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Geo-localized Virtual Infrastructure for VANETs - Sidi Mohammed ...

Geo-localized Virtual Infrastructure for VANETs - Sidi Mohammed ...

Among the various

Among the various choices that influence the design and theanalytical modelling of the GVI is the question related to where toposition the GVI in order to allow for a best-possible support ofVANETs. As we are dealing with the city environment, anintersection sounds suitable as geographic region because of its betterline-of-sight and also because it is a high traffic density area. Hence,the proposed GVI mechanism can periodically disseminate the datawithin a signalized (traffic lights) intersection area, controlled infixed-time and operated in a range of conditions extending fromunder-saturated to highly saturated. Thus, it can be used to keepinformation alive around specific geographical areas [6] (nearbyaccident warnings, traffic congestion, advertisements andannouncements, available parking lot at a parking place, etc.). It canalso be used as a solution for the infrastructure dependence problemof some existing dissemination protocols like UMB [5].The rest of this paper is organized as follows. Section II describesthe GVI scheme. Section III presents the derived analytical formulasthat provide the necessary guidelines for choosing the systemparameters. These are followed by a discussion of simulation andanalytical results in section IV. Finally, Section V concludes thepaper depicting some future research directions.II.GEO-LOCALIZED VIRTUAL INFRASTRUCTUREThe geo-localized virtual infrastructure mechanism consists onelecting vehicles that will perpetuate information broadcasting withinan intersection area. To do so, the GVI is composed of two phases: (i)selecting the vehicles that are able to reach the broadcast area (i.e. asmall area around the intersection center, where an electedvehicle could perform a local broadcast); then, (ii) among theselected vehicles, electing the local broadcaster which will perform alocal single-hop broadcast once it reaches the broadcast area (i.e. atthe intersection center).)LJXUH±6HOHFWLQJYHKLFOHVFDQGLGDWHVLQWKH*9,PHFKDQLVP$ 6HOHFWLQJFDQGLGDWHYHKLFOHVAmong the vehicles which are around the intersection, onlythose which are within the intersection region could participateto the local broadcast. They are selected as candidates if theyare able to reach the intersection center. The intersection regionis an area around the intersection starting at TR/2 m before andextending to TR/2 m beyond the intersection where TR is thetransmission range. Figure 1 illustrates the candidate vehiclesselection where vehicles {A, B, C, D, E, F, G, H} couldparticipate to the GVI mechanism since they are located withinthe intersection region and only vehicles {A, B, D, F} areselected as candidates because they are moving towards thebroadcast area.% (OHFWLQJWKHORFDOEURDGFDVWHUEach vehicle selected as candidate vehicle starts by computing theWLPHSHULRG QHHGHGWRUHDFKWKHintersection center by consideringits geographical location, direction and speed. According to this timeperiod, it computes a weight 3 . This one has to be minimal whenthe expected delay matches the desirable broadcast cycle time 7 ofthe GVI and it increases when we are far from 7. One possiblefunction for computing the weight is given by (1) (V is a constant)but other functions (e.g. triangle) can also be considered.3 ) = . 23 u1 V exp ( -1/2 ( 7 V' )²) (1)After the weight calculation, a waiting time :7(3) = MaxW (1 -3 3 max will be assigned to each candidate vehicle. Thecandidate vehicle with the highest weight 3 will have theshortest waiting time :7 to broadcast a short informativemessage telling other candidate vehicles that it has been electedas the local broadcaster.One may also note that the probability of having a collisionbetween two informative messages is weak. This is due to tworeasons, the length of these messages and the number ofvehicles that may compute similar weight 3 In the unlikelyevent of a collision among two broadcasted messages, the GVIwill have multiple elected nodes which will perform the localbroadcast while arriving at the intersection center instead ofone. So, such collisions will not break the GVI (i.e. nodramatic effect).The reason to choose the intersection region starting at TR/2m before the intersection is that the elected vehicle has toinform the other candidate vehicles. In the worst case, theelected vehicle is TR/2 away from the intersection and it cancover the points up to TR/2 away at the other side of theintersection. An example of vehicle election is illustrated inFigure 2: Candidate nodes, vehicles A, B & C compute thetime period to reach I (the intersection center) consideringtheir position, direction and speed. B will have a long timeSHULRG B since it is stopped at the traffic light. C has a veryVKRUW WLPH SHULRG C since it is very close to I. A requires aWLPH SHULRG A very close to the broadcast cycle time 7.Consequently, A will have the highest value of 3 and theshortest :7(3). A will be the first to send a message tovehicles B and C informing them that it has been elected toperform the local broadcast once it reaches the broadcast areaaround the intersection center I. Once vehicles within thetransmission range of the elected vehicle receive thebroadcasted message, they will participate in the election of thenext local broadcaster.Note that the elected vehicle has always the closest timeduration to 7. Hence, we can ensure that our GVI will perform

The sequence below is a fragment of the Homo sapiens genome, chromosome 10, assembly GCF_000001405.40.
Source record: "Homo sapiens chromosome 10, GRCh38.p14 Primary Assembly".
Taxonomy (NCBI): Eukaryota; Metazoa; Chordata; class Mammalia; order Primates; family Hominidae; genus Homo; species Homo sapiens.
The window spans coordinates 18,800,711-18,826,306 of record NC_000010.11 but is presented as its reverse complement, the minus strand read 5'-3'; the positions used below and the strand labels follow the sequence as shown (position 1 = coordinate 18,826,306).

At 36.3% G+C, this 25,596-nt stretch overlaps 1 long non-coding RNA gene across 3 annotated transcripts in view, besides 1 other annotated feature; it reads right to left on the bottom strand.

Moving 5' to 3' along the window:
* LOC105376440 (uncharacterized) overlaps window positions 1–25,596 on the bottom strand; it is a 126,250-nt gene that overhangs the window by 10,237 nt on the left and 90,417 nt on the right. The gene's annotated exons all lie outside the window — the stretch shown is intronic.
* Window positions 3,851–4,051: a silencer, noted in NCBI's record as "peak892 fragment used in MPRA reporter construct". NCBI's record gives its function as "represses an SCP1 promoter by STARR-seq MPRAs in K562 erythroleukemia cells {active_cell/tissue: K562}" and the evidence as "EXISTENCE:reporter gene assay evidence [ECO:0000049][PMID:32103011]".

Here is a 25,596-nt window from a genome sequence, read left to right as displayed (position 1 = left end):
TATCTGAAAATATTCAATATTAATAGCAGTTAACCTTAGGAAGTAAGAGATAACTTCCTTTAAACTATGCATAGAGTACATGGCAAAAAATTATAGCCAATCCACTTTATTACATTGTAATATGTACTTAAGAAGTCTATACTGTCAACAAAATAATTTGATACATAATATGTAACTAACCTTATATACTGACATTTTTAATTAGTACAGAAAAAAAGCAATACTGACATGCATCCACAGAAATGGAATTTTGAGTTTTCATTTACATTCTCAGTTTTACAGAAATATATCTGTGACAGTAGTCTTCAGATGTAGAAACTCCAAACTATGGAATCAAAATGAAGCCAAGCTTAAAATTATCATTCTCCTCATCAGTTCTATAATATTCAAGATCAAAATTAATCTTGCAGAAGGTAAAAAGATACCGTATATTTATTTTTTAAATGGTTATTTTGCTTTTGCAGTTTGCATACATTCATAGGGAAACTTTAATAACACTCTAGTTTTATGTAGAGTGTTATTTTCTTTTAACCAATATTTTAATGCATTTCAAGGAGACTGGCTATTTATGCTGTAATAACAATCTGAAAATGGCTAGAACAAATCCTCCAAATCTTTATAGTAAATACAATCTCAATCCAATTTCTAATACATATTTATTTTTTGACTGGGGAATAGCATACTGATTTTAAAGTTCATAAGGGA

a periodic local broadcast. To avoid a too high variabilitybetween two successive broadcast messages, we define amargin 0, such as an elected vehicle may have an estimatedtime period to reach the center within theinterval > 7 0 ; 7 0 @.,)LJXUH±(OHFWLQJWKHORFDOEURDGFDVWHULQWKH*9,PHFKDQLVPA critical question that arises is how to choose the broadcast cycletime in order to achieve a good trade-off between the probabilityto inform a vehicle (that is a measure of quality of service) andthe number of copies of the same message received by avehicle (that is a measure of cost to provide the service). Thisis closely related to the time spent by a vehicle to go throughthe intersection area. Furthermore, the GVI is emulated byvehicles residing in the intersection area: a vehicle that enters theintersection region of a GVI attempts to participate in the mechanism;a vehicle that leaves the geographic region ceases to emulate the GVI.So, the other question concerns the risk that the GVI breaks,especially when the vehicular traffic density within theintersection area is very low. In other words, what is theprobability to fail during the election of the next localbroadcaster? In the following section, we present an analyticalmodel allowing the study of these issues.III. ANALYZING THE GVI PERFORMANCEIn this section, we present an analytical model to study theGVI mechanism. First, we want to determine the disseminationcapacity of our mechanism and thus, it is necessary to estimatethe delivery ratio and the mean number of reception of thebroadcasted message. When considering the broadcast cycletime 7, the optimal value of such parameter has to be chosen sothat all the vehicles receive once the broadcasted message.Consequently, the periodicity of the mechanism is closelyrelated to the sojourn time of the vehicles within the receptionarea (radius TR). Intuitively, this parameter has to be of thesame magnitude order than the minimum sojourn time of avehicle within this area. Accordingly, this sojourn timecorresponds to the travel time a vehicle would haveexperienced in the absence of traffic signal control (i.e. trafficlights).Furthermore, the GVI mechanism is based on inter-vehiclead-hoc communications. Consequently, when a message isbroadcasted, it is necessary that at least one vehicle is stillwithin the intersection area (radius TR/2) and located beforethe traffic signal so that it could rebroadcast the message lateron. The impact of the margin has also been considered. Thesecond performance criterion is thus the probability S that novehicle can be elected within the considered interval. Note thatthis situation does not mean that the mechanism fails. Indeed,the vehicles within the reception area (radius between TR/2 andTR) may broadcast later on the message.$ 1RWDWLRQDQGV\VWHPDVVXPSWLRQVThe sojourn time at signalised intersections constitute a verysignificant part in the GVI mechanism since it has an importantimpact on the system parameters and performance. It can berepresented by two parts: the on-move sojourn time and thequeuing sojourn time. Note that many models have alreadybeen proposed for the queue length and the delay analysis attraffic signals [7][8][9][10], but none of them answers ourneeds. This is what motivated the following model.In order to develop our model, the following assumptionswill be adopted:- The arrival process of vehicles constitutes a Poisson processwith parameter O.- Without lake of generality (i.e. it has no impact on themodel), the possibility to turn left or right is not considered.- The queuing sojourn time : is computed as the differencebetween the travel time actually experienced by a vehicle whilegoing across the intersection and the travel time this vehiclewould have experienced in the absence of traffic signal control.- The moving speed of a vehicle is constant. Therefore, the onmovesojourn time can be represented by the sum of:* -: the required time to join the queue* /: the necessary time to leave the intersection.* &: the time needed to cross the intersection.The sojourn time of a vehicle within the reception area 6 is thusequal to: 6 - : & /- The amber period is modeled as follows [8], when a vehiclewants to enter the intersection, if the residual green period islower than the necessary time & to cross the junction, thevehicle stops and wait for the following green period.Table 1 gives the parameters which have been considered:7DEOHParameters of the analysis6&(1$5,2Green, amber, red Intervals (7J7D7U) (38s,2s,40s)Capacity of the intersection = 1/& 0.5 veh/sTransmission range200 mOn-move sojourn time (J,L,C)(10s,10s,2s)Broadcast time cycle = 740sCycle Duration 7F=7J+7D+7U80sVehicle velocity (city)30 km/h